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The impact of coding time on the estimation of school effects

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  • Nkafu Anumendem

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  • Bieke De Fraine
  • Patrick Onghena
  • Jan Van Damme
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    Abstract

    Multilevel growth curve models are becoming invaluable in educational research because they model changes in student outcomes efficiently. The coding of the time variable in these models plays a crucial role as illustrated in this study for the case of a three-level quadratic growth curve model. This paper shows clearly how the choice of a time coding affects school effects estimates and their interpretation. A new definition for school effects for growth curve models with random intercepts and slopes is proposed. This study recommends that the choice of a time coding should not only be based on the ease of interpretation and model convergence but also on its consequences on the student status and growth parameter estimates. The current application illustrates that in general the school effects for student growth in well-being and language achievement in secondary school, are greater for student growth than for student status. Copyright Springer Science+Business Media B.V. 2013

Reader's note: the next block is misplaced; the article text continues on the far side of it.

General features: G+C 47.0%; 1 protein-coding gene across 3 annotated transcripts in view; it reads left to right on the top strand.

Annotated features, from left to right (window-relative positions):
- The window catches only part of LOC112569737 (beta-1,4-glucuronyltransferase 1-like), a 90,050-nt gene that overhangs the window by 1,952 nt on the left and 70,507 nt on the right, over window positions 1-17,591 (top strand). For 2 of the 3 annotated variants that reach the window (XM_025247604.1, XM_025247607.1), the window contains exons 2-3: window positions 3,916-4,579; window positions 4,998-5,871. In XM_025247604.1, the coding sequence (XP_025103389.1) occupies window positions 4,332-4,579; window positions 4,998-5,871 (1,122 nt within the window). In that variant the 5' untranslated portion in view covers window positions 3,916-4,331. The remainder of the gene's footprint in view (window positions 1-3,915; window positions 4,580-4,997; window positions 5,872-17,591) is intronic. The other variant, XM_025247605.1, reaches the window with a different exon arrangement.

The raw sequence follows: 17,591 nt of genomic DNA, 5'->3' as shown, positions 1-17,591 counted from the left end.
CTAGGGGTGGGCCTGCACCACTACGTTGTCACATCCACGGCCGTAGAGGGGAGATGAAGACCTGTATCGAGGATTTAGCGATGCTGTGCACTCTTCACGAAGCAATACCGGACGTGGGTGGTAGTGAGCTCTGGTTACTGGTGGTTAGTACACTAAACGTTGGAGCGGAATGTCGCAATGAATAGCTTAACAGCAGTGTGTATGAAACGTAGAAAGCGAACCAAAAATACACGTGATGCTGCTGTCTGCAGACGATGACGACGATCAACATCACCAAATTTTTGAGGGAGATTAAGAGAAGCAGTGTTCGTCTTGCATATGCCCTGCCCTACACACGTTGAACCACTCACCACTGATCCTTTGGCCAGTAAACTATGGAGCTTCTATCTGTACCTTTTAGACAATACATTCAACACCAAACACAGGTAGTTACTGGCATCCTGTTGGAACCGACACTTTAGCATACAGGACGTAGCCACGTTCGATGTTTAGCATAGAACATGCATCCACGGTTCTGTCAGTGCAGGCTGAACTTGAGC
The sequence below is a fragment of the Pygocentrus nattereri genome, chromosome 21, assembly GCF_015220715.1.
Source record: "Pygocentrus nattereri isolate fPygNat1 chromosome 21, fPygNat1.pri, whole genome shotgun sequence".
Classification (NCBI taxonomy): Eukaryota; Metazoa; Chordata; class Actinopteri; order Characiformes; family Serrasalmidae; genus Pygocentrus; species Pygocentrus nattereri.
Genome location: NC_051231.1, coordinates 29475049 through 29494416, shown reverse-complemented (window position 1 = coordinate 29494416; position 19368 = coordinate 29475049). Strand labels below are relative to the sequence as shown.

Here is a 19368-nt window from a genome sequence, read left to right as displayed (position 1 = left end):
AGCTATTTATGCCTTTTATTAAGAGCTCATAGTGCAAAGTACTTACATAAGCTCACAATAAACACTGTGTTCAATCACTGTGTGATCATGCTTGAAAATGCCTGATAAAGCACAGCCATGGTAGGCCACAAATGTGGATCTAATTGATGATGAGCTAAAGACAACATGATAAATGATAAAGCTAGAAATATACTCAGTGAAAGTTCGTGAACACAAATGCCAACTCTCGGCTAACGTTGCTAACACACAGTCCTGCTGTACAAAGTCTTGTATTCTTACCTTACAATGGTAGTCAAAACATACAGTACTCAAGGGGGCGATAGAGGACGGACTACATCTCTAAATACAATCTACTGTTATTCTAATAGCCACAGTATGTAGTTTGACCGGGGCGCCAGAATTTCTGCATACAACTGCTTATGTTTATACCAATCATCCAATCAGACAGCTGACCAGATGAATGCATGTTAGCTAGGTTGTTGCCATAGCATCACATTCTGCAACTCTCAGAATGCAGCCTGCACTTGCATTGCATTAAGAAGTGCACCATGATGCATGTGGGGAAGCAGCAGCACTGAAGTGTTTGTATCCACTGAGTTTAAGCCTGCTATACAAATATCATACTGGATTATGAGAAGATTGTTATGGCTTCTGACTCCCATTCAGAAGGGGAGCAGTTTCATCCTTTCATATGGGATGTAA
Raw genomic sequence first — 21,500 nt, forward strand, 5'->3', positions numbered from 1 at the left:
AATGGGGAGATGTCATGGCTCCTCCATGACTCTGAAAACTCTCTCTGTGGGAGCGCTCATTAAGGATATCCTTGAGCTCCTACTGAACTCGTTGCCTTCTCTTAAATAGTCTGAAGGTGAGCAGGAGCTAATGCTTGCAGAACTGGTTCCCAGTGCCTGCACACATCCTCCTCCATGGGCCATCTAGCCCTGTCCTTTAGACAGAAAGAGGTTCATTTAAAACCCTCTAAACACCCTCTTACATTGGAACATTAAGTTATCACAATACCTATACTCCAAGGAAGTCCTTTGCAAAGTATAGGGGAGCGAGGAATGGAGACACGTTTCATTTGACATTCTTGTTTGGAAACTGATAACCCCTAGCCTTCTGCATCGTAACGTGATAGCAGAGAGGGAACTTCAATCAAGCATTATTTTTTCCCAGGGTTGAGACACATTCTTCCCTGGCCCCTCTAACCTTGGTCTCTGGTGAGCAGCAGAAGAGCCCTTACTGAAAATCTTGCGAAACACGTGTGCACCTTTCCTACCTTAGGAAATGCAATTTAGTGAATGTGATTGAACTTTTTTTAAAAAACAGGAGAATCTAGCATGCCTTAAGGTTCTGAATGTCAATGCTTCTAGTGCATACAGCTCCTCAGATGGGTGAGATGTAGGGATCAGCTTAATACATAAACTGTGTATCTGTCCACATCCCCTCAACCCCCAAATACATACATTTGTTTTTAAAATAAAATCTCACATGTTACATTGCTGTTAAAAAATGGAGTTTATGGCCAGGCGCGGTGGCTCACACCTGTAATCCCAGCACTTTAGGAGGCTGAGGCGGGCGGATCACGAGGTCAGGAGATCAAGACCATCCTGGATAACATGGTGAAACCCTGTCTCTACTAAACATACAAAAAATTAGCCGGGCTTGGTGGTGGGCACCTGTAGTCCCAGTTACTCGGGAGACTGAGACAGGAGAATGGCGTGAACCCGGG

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    File URL: http://hdl.handle.net/10.1007/s11135-011-9581-3
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    Bibliographic Info

    Article provided by Springer in its journal Quality & Quantity.

    Volume (Year): 47 (2013)
    Issue (Month): 2 (February)
    Pages: 1021-1040

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    Handle: RePEc:spr:qualqt:v:47:y:2013:i:2:p:1021-1040

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    Web page: http://www.springer.com/economics/journal/11135

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    Related research

    Keywords: Multilevel growth curves; Time coding; Student status; Student growth; School effects;

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    1. Bieke Fraine & Georges Landeghem & Jan Damme & Patrick Onghena, 2005. "An Analysis of WellBeing in Secondary School with Multilevel Growth Curve models and Multilevel Multivariate Models," Quality & Quantity: International Journal of Methodology, Springer, vol. 39(3), pages 297-316, 06.
    2. M. Yang & H. Goldstein & A. Heath, 2000. "Multilevel models for repeated binary outcomes: attitudes and voting over the electoral cycle," Journal of the Royal Statistical Society Series A, Royal Statistical Society, vol. 163(1), pages 49-62.
    3. David Rogosa & John Willett, 1985. "Understanding correlates of change by modeling individual differences in growth," Psychometrika, Springer, vol. 50(2), pages 203-228, June.
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